It was such a great evening. Today I stopped at the English language book shop in Manuel Antonio and had a long talk with the woman who runs it, an American woman who came here 30 years ago and stayed. She now has the book store upstairs with some 6,000 used books, an up-scale tourist boutique where we talked, and a lovely B&B which I will recommend to my son and his friend who are coming here to be with me in early November. I asked her about the frogs. She assured me I was in no danger and could even have tried to pick one up, but she said they are very difficult to catch and if I had tried I probably wouldnít have succeeded. But, while they are poisonous, or have poison, enough in each one to kill 8 humans, they canít hurt you unless you EAT them, it is in eating them you can get the poison, so Iíll try not to order frog legs while Iím here, but most of the time I donít really know what Iím ordering.
This morning I slept in until 5:30, I think the latest Iíd slept. But I did that on purpose since after yesterday I figured today would be a day with little or no walking since
But, joyous surprise, I woke feeling fit as can been. The redness and soreness of the groin was gone and my feet felt fine. I hurried into the shower after a shave and still caught the 6:15 bus after having some pineapple and water before rushing out the door.
I got to Manuel Antonio for the next to highest tide day of this cycle. (The bookstore lady, much later on today, had gotten out her tide book and noted that tomorrow is the highest tide at 6 AM in this cycle. It changes 50 minutes every day, and after tomorrow will be on the down cycle.)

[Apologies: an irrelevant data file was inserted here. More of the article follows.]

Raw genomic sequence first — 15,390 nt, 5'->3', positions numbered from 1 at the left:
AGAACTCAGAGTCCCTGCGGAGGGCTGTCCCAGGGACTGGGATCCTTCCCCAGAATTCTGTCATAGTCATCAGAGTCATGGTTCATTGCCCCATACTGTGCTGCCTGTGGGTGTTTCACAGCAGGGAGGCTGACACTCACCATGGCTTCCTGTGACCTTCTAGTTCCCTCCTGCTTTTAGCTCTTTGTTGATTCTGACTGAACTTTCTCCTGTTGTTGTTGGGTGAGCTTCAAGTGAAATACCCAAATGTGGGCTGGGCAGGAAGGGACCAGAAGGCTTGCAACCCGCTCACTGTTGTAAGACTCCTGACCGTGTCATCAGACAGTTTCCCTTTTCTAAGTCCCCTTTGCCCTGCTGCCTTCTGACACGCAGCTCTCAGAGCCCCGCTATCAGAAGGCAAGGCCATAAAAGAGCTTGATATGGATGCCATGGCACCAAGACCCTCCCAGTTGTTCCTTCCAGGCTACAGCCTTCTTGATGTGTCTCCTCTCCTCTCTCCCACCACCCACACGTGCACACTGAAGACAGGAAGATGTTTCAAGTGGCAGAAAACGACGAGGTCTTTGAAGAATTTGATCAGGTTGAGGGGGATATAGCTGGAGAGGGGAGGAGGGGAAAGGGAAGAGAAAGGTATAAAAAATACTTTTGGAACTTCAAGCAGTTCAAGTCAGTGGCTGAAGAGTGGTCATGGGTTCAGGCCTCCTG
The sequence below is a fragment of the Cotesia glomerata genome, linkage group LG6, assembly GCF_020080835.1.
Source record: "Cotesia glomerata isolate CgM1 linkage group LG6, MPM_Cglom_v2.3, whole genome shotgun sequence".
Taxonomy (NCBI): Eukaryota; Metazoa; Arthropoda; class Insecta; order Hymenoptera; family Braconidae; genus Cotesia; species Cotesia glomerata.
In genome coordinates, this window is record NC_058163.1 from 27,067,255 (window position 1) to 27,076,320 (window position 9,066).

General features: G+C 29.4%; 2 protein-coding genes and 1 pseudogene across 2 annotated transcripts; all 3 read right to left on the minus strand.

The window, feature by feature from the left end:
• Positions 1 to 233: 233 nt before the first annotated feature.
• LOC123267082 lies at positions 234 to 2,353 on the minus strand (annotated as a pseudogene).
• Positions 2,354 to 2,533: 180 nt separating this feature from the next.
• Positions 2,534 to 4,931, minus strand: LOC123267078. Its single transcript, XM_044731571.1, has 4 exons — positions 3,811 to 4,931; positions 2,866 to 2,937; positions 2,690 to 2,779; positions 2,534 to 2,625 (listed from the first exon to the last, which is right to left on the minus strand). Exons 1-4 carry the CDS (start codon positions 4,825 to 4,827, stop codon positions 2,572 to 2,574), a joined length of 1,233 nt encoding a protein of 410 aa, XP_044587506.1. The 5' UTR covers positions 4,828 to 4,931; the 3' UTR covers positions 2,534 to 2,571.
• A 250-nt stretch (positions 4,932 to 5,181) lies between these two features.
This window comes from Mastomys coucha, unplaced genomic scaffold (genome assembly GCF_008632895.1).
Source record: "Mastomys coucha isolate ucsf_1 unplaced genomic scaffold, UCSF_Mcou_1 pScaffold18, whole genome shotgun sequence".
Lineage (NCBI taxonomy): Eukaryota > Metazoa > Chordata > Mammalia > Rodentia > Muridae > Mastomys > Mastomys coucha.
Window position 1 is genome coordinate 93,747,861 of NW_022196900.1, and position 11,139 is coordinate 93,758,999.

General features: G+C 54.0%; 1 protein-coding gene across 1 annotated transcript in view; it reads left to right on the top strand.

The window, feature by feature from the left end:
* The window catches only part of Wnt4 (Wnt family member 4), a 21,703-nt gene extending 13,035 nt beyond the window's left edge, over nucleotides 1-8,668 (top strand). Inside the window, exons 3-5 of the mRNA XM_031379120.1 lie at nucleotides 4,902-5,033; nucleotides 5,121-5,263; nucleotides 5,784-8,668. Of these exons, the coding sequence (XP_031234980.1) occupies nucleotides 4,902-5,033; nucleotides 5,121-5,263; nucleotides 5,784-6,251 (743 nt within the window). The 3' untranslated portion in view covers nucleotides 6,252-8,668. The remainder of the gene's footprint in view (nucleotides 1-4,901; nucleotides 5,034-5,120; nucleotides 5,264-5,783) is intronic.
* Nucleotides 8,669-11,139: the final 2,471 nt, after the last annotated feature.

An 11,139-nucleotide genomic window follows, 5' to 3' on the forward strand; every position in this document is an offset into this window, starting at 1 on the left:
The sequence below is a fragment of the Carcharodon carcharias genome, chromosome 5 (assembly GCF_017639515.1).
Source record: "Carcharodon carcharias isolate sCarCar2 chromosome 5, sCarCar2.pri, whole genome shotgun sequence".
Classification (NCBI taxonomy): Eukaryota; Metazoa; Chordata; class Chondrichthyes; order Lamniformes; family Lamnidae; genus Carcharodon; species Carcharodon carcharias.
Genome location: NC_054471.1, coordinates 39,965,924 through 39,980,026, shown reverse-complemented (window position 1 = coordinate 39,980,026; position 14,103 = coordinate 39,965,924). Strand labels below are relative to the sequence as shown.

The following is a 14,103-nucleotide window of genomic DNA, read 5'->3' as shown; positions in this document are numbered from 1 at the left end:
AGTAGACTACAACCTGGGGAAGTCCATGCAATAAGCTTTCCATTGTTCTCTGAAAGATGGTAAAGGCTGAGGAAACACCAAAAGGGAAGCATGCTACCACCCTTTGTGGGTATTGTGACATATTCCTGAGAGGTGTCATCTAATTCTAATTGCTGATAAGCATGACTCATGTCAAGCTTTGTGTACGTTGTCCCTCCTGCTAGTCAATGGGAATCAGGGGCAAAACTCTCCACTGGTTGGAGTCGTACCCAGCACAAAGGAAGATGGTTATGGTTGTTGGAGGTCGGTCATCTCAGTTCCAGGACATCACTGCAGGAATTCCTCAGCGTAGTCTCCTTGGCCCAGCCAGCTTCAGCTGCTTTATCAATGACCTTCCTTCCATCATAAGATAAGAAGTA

There was little shore and I walked on 1 1/2 miles up before I ran into rocks that I couldnít get by with slamming waves and the only way round was into the dense forest with no path. I bowed out of that option without a single thought, and headed back. I thought, if I felt good enough, I would do the up and back twice. But, when I got back I was tired. I had walked a good deal in the surf about ankle to knee deep and thatís very hard walking, the retreating tide wanting to pull me out and down on every wave.
So, I went to my little man by the very last bus stop and purchased two more bags of sliced pineapple. 500 colones a bag, just $1.00. Huge bag, at least 1/2 a whole pineapple in each bag, fully peeled and sliced into round slices about 1/2 inch thick. I keep them in my refrigerator and they are wonderful treats. Goes very well with rum in the evening.
He likes me and makes me ask for what I want in Spanish, but I can never remember. Iím usually wanting a balton con manilya, something that sounds like that, a plastic bag with handles. And today he had a treat for me which he gave me, a double banana. That is two banana in the same skin. It was so cool. And heís a good businessman. When I go back for more pineapple on Monday, Iíll buy bananas too, they were just delicious.
I was home, having walked 5 miles by 9 AM. I washed up a bit and went to the coffee house, but since Iíd had some pineapple and the double banana I just got coffee and read.
Then, since it was a bit overcast, I decided to do something Iíve wanted from the beginning -- ride the bus to the top of the mountain from Quepos and get off and walk down. I did that. People often say it is much harder to walk down hill than up. HA!!!! Not for me. My first day here I had walked up that mountain to the very top where I got off the bus this time, and it nearly killed me. I was dragging. Walking down is a piece of cake.
I had only gone about 100 yards from where the bus let me out, and was coming to this bizarre place, AN ENTIRE WWII B'52 BOMBER!!!!!
[I was completely wrong about what it was, but that story comes later in these notes, several days from this note.]
I kid you not. How in the world did they get that on top of the mountain? Itís real. No engines, but the mounts and all. They are in the final stages of building a huge bamboo structure around and over it. I guess it will be a restaurant of something. At any rate, they had about a 15 foot long parking lot there on the side of the road, just about 10 foot deep so cars and park longways. I wanted to see the bomber close up so I crossed the road and saw something very odd in the parking lot. I thought it was a childís stuffed animal, and weird looking, then it moved. I said, Whoa, Bob, thatís alive.